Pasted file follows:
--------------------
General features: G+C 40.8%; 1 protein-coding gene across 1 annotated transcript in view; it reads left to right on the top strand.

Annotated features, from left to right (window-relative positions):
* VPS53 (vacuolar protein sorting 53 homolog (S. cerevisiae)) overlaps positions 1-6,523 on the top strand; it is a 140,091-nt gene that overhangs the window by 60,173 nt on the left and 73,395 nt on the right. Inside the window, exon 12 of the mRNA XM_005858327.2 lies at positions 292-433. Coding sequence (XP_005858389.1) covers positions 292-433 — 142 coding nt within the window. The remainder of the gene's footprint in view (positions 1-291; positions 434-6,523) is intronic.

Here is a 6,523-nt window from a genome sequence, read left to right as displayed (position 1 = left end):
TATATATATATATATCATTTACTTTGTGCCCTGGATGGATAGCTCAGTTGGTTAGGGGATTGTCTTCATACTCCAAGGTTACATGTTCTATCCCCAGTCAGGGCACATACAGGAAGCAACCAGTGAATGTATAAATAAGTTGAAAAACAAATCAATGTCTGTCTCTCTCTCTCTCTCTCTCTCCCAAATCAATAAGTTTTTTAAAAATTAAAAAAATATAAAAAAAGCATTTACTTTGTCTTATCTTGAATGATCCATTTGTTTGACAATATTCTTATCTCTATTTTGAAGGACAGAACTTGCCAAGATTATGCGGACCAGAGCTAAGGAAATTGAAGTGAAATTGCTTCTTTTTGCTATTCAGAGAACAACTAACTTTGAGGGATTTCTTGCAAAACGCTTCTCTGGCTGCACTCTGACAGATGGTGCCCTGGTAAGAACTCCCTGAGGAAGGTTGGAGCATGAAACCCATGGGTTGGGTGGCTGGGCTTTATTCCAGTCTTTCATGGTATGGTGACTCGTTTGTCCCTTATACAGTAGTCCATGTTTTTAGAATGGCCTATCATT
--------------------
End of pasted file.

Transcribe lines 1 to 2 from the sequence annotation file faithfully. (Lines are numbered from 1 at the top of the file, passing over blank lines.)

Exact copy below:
General features: G+C 40.8%; 1 protein-coding gene across 1 annotated transcript in view; it reads left to right on the top strand.

Annotated features, from left to right (window-relative positions):